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Discussion Starter #1
Hello ladies and gentlemen.

I have noticed recently that my red oil light has been flickering at idle. As I have posted before, I'm having a rough rpm problem. With the MAF unplugged, it idles at about 600-650 rpm, which is a bit too low (I think its supposed to be at like 750). It only comes on when the car is warmed up. As soon as the rpms go up past 700, the red oil light goes away completely. as soon as the idle drops back down again, the light flickers rapidly again. I'm not too sure if I should be concerned. I did recently do an oil change myself, with an OEM filter. Either way, I have ordered a Foxwell scanner and I will read the MAF live data and see if thats the cause of the low idle.

Thanks for any help!
 

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When you did your oil, did you add the required 7 or 8 qts. or drain and fill to the max line on your dipstick?

I suspect you're low on oil even if your dipstick says your fine. My car had picked up a wrong dipstick somewhere along the way...I was 5/8ths qt. low on oil for a year or two (no harm done).

It's always safest to trust sensors--they're usually right.
 

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When you did your oil, did you add the required 7 or 8 qts. or drain and fill to the max line on your dipstick?

I suspect you're low on oil even if your dipstick says your fine. My car had picked up a wrong dipstick somewhere along the way...I was 5/8ths qt. low on oil for a year or two (no harm done).

It's always safest to trust sensors--they're usually right.
I put 6.6 quarts in it... its not at the maximum line. I don't think this has to do with the level, it may but I don't think so. I should top it off with another half quart or something... I did try to follow the owner's manual (which says 6.6 quarts).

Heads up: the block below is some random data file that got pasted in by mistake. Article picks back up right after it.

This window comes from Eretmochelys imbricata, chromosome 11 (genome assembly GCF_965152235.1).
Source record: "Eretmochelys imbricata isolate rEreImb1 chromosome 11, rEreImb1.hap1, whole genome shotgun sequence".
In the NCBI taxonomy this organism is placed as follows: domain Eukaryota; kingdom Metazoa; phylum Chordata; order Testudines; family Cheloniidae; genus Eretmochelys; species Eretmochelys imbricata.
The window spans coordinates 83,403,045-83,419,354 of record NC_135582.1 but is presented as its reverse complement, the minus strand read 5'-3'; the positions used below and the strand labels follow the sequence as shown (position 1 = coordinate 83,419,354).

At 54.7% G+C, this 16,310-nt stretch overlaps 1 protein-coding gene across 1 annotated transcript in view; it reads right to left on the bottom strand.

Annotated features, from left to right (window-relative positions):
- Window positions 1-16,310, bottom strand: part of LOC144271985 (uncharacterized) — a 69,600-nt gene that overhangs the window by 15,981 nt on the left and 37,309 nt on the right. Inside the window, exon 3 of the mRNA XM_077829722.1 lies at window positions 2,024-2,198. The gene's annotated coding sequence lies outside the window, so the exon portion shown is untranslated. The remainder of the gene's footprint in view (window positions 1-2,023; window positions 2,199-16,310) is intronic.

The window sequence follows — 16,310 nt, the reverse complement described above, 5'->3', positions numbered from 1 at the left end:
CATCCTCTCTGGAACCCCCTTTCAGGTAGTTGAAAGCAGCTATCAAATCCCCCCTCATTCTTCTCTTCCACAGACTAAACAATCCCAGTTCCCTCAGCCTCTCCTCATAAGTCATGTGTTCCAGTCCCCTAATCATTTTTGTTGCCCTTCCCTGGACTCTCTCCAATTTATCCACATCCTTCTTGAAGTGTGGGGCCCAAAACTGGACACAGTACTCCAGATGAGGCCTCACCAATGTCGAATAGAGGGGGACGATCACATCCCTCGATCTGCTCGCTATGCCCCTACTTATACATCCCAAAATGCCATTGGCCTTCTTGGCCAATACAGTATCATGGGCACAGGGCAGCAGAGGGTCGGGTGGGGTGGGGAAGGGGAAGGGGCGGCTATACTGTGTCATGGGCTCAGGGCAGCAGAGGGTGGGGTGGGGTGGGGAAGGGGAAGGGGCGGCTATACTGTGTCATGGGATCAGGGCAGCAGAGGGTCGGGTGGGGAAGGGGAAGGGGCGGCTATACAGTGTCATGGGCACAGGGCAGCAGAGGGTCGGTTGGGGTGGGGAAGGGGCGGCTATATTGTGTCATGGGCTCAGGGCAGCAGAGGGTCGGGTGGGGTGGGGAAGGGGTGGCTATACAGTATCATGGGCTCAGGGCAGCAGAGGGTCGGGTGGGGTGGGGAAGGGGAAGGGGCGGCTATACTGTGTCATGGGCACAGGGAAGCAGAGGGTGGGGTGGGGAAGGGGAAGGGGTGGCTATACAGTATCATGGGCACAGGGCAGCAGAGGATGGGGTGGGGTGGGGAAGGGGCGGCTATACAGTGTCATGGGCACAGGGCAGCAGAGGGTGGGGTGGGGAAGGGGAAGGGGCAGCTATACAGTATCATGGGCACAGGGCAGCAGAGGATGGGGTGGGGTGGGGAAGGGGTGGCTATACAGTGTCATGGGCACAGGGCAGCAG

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Hello ladies and gentlemen.

I have noticed recently that my red oil light has been flickering at idle. As I have posted before, I'm having a rough rpm problem. With the MAF unplugged, it idles at about 600-650 rpm, which is a bit too low (I think its supposed to be at like 750).
This is normal behavior. Keep the rpm up to have proper pressure, and fix the low rpm issue.
 

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2003 325xi 5spd Manual
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Normal-ish behavior...

Manual tranny car, if I release the clutch too fast without revs, but slow enough that it doesnt outright stall, I can sometimes get the oil light to flicker, but that is when its down to like ~200 RPM. Battery light will flicker too.

You may have a mild issue with oil pressure.
 

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Hello ladies and gentlemen.

I have noticed recently that my red oil light has been flickering at idle. As I have posted before, I'm having a rough rpm problem. With the MAF unplugged, it idles at about 600-650 rpm, which is a bit too low (I think its supposed to be at like 750). It only comes on when the car is warmed up. As soon as the rpms go up past 700, the red oil light goes away completely. as soon as the idle drops back down again, the light flickers rapidly again. I'm not too sure if I should be concerned. I did recently do an oil change myself, with an OEM filter. Either way, I have ordered a Foxwell scanner and I will read the MAF live data and see if thats the cause of the low idle.

Thanks for any help!
Normal idle is about 750. Maybe you should spend some time lookinig at your engines overall health to see why it is idling badly eg: fuel trims, vacuum leaks that sort of thing. Use the scan tool to find out what your long and short term fuel trims are and post them on here for discussion.